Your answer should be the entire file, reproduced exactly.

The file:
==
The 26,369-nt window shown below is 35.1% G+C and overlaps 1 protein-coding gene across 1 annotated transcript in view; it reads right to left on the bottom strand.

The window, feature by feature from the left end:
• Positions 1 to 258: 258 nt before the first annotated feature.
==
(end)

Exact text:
The 26,369-nt window shown below is 35.1% G+C and overlaps 1 protein-coding gene across 1 annotated transcript in view; it reads right to left on the bottom strand.

The window, feature by feature from the left end:
• Positions 1 to 258: 258 nt before the first annotated feature.